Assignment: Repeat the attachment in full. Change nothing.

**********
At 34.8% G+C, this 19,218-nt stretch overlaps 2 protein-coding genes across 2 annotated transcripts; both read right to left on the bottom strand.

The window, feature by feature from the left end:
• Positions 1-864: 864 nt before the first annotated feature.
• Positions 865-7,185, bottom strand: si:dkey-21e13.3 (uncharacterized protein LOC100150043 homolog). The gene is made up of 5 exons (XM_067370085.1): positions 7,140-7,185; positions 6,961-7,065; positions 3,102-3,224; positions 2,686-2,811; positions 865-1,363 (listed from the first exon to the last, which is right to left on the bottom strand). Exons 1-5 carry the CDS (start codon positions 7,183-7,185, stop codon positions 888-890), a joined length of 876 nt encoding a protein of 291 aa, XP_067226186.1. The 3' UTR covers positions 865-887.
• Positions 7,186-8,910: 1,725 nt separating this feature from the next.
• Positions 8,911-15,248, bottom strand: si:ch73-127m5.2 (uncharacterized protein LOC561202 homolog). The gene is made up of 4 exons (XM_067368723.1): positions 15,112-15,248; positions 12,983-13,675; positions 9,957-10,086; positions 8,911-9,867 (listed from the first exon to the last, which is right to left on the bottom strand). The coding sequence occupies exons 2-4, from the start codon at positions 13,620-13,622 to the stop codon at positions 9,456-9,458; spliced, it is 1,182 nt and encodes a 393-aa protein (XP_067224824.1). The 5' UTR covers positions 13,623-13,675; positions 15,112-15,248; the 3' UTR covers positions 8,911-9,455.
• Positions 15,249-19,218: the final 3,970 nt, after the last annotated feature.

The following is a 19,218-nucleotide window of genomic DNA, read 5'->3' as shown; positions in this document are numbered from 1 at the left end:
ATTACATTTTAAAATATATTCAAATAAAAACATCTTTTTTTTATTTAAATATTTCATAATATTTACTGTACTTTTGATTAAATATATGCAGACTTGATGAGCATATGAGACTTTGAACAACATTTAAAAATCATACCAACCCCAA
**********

At 34.8% G+C, this 19,218-nt stretch overlaps 2 protein-coding genes across 2 annotated transcripts; both read right to left on the bottom strand.

The window, feature by feature from the left end:
• Positions 1-864: 864 nt before the first annotated feature.
• Positions 865-7,185, bottom strand: si:dkey-21e13.3 (uncharacterized protein LOC100150043 homolog). The gene is made up of 5 exons (XM_067370085.1): positions 7,140-7,185; positions 6,961-7,065; positions 3,102-3,224; positions 2,686-2,811; positions 865-1,363 (listed from the first exon to the last, which is right to left on the bottom strand). Exons 1-5 carry the CDS (start codon positions 7,183-7,185, stop codon positions 888-890), a joined length of 876 nt encoding a protein of 291 aa, XP_067226186.1. The 3' UTR covers positions 865-887.
• Positions 7,186-8,910: 1,725 nt separating this feature from the next.
• Positions 8,911-15,248, bottom strand: si:ch73-127m5.2 (uncharacterized protein LOC561202 homolog). The gene is made up of 4 exons (XM_067368723.1): positions 15,112-15,248; positions 12,983-13,675; positions 9,957-10,086; positions 8,911-9,867 (listed from the first exon to the last, which is right to left on the bottom strand). The coding sequence occupies exons 2-4, from the start codon at positions 13,620-13,622 to the stop codon at positions 9,456-9,458; spliced, it is 1,182 nt and encodes a 393-aa protein (XP_067224824.1). The 5' UTR covers positions 13,623-13,675; positions 15,112-15,248; the 3' UTR covers positions 8,911-9,455.
• Positions 15,249-19,218: the final 3,970 nt, after the last annotated feature.

The following is a 19,218-nucleotide window of genomic DNA, read 5'->3' as shown; positions in this document are numbered from 1 at the left end:
ATTACATTTTAAAATATATTCAAATAAAAACATCTTTTTTTTATTTAAATATTTCATAATATTTACTGTACTTTTGATTAAATATATGCAGACTTGATGAGCATATGAGACTTTGAACAACATTTAAAAATCATACCAACCCCAA